Toronto Star

O’Toole shifts focus from vaccine policies

Tory leader says Liberal spending fuels inflation crisis

- STEPHANIE LEVITZ

Conservati­ve Leader Erin O’Toole began a session of Parliament on Wednesday by trying to focus attention on the Liberal government’s performanc­e, and away from scrutiny of his party’s COVID-19 vaccinatio­n policies.

In a meeting with his MPs before the first question period of the 44th Parliament, O’Toole went on the attack against Prime Minister Justin Trudeau.

The Liberals have an ideologica­lly driven cabinet and a leader who puts his own needs above those of Canadians, O’Toole told his MPs.

“The Liberal government’s spending is fuelling the inflation crisis,” he said, charging that its “ideology is fuelling division” and that its “platitudes are a barrier to real action.”

With Parliament now in session, the minority Liberal government unveiled new, scaledback pandemic benefits programs. It is also under pressure to move swiftly on other commitment­s, including a bill to ban conversion therapy and stronger gun control legislatio­n.

But there is also political pressure on O’Toole, who is trying to prove that he remains worthy of his party’s leadership despite failing to win last summer’s federal election.

A perception that he did not stand up forcefully enough for bedrock Conservati­ve principles during the campaign underpins some of the dissent that has erupted into public calls for a leadership review.

O’Toole’s steps to quell that dissent have included ejecting Sen. Denise Batters from the party’s caucus after she launched a petition calling for an expedited leadership review.

No Conservati­ve MPs have publicly backed Batters’s effort so far. Some have told the Star it was the start of a broader push to oust the leader, while others say the idea of a major rift in caucus is overblown and they all just want to get to work.

After O’Toole’s speech on Wednesday he was handed a Conservati­ve party-branded hockey jersey with his name on the back and a big captain’s “C” on the chest.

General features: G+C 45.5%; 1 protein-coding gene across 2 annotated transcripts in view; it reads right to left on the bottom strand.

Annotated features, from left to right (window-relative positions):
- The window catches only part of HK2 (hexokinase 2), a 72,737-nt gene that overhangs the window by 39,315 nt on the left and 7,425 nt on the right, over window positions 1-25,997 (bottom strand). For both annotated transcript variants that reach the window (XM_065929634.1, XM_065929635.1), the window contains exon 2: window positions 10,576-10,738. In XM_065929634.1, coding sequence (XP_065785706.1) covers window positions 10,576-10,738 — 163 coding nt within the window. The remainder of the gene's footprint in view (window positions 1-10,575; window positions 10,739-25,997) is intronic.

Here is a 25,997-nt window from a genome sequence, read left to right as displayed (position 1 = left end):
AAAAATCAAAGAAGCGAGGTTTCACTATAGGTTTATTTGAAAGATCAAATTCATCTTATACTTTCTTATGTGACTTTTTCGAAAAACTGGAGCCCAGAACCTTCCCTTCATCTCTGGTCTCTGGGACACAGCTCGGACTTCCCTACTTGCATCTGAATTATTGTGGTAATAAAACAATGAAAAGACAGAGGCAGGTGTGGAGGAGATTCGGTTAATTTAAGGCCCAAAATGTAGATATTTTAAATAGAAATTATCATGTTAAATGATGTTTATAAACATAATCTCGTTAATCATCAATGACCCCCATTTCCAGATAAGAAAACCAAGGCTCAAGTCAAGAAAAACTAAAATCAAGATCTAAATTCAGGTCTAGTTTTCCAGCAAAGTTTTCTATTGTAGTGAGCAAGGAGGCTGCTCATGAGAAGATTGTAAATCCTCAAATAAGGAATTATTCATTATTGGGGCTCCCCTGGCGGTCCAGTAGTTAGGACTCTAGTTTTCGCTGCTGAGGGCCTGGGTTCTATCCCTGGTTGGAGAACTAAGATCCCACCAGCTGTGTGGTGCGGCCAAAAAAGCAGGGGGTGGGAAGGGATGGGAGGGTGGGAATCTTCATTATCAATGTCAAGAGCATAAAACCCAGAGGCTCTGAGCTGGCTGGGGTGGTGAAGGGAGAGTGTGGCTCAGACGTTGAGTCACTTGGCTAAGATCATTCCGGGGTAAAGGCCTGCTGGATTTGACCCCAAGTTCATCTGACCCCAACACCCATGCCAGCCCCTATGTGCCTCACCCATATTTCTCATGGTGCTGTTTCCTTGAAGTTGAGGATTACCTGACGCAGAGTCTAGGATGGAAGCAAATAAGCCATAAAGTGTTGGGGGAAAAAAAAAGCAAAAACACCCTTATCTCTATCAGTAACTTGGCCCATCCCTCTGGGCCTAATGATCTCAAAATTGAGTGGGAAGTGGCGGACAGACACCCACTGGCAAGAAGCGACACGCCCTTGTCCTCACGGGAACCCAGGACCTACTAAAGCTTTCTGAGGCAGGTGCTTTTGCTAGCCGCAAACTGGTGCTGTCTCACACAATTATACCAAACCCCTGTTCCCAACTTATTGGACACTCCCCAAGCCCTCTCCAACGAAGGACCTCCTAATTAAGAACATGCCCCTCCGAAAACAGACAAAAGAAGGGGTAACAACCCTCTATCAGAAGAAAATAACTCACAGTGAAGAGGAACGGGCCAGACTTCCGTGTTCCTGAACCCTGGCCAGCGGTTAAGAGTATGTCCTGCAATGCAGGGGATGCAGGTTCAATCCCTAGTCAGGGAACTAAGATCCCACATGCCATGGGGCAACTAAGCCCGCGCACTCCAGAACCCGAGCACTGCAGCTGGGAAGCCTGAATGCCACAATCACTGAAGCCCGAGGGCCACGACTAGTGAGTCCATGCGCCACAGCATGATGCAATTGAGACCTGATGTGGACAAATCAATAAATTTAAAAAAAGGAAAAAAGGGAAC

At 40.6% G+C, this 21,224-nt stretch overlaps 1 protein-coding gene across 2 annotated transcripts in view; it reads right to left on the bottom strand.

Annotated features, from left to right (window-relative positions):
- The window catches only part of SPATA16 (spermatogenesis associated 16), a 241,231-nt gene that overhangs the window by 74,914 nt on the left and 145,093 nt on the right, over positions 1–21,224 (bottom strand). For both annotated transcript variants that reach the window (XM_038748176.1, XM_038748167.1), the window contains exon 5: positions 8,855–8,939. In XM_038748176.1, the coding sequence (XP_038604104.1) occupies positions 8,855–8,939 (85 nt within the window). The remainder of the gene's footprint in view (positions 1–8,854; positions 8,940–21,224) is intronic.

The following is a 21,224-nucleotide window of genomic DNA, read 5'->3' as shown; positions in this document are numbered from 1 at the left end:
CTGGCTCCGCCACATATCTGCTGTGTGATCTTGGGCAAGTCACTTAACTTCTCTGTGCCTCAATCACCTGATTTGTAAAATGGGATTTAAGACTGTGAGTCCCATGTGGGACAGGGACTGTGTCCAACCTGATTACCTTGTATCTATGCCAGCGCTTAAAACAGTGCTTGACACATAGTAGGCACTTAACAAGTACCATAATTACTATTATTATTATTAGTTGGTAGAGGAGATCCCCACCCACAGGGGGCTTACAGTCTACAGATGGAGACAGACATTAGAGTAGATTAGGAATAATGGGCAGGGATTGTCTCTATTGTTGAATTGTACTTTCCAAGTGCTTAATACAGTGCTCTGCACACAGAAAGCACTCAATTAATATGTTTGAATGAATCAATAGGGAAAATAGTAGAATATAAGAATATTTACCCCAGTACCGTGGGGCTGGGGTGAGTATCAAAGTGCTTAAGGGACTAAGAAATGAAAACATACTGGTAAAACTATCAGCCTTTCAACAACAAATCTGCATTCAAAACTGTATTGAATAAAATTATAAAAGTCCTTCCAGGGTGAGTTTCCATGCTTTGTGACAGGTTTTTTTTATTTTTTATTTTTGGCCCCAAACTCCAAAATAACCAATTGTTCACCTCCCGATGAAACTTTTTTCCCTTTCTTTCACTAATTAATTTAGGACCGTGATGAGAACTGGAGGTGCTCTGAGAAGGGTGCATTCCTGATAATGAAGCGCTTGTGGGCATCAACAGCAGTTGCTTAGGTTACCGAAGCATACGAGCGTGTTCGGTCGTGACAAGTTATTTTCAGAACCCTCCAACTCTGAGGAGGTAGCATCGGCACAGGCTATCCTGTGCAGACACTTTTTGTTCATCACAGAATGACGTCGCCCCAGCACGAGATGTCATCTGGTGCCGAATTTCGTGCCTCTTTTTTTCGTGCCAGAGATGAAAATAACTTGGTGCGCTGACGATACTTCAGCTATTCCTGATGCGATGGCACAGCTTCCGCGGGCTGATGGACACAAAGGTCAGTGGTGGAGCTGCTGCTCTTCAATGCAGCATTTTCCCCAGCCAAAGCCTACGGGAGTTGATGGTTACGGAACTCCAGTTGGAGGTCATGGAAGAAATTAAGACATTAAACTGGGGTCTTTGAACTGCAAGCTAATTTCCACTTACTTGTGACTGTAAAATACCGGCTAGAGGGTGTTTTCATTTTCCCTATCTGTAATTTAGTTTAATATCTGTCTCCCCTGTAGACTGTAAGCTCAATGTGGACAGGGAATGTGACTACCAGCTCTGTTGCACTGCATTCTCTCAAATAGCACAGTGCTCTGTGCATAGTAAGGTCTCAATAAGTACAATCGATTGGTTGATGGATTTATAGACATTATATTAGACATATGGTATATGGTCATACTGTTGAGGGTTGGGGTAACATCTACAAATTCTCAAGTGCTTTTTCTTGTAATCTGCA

An energized Conservati­ve bench then faced off against the minority Liberal government in a packed House of Commons, where MPs were reminded to mind their tone and their masks.

Conservati­ve zingers about Trudeau’s trip to Tofino on the first National Day for Truth and Reconcilia­tion and “Justin-flation” kept their benches roaring, but the Liberal benches sprang to life when Trudeau took a jab of his own.

Responding to Conservati­ve MP Michelle Rempel Garner’s accusation that he lacked courage and a plan, Trudeau snapped that Canadians sent his government back to Parliament with a clear mandate to end the pandemic.

Then, with a glance across the aisle, he added, “Which happens through vaccinatio­ns, guys.”

The Liberals have made much of the Conservati­ve party’s refusal to reveal the COVID-19 vaccinatio­n status of its MPs prior to the resumption of Parliament.

Some Tories oppose disclosing their vaccinatio­n status on the grounds it is a breach of privacy, while others have questioned the need to make COVID-19 vaccinatio­ns mandatory at all.

But with a vaccinatio­n mandate now in place on Parliament Hill, no Tory MPs have been sidelined due a refusal to get vaccinated. It is believed, however, some have medical exemptions from the requiremen­t.

On Wednesday, several Tories emerged from caucus carrying baggies with fresh masks and take-home COVID-19 tests, a gift several said were made available in case any want to take tests before they return to their ridings.

Conservati­ve MP Richard Lehoux tested positive for COVID-19 last week following two days of meetings in Ottawa.

Lehoux is fully vaccinated, but the possibilit­y that others in his caucus may not be — and could potentiall­y transmit the virus to others on the Hill — has been flagged by the Liberals as a potential health issue, and is one reason they’ve cited for wanting to return to a hybrid Parliament.

A vote on whether to do so will likely take place this week.

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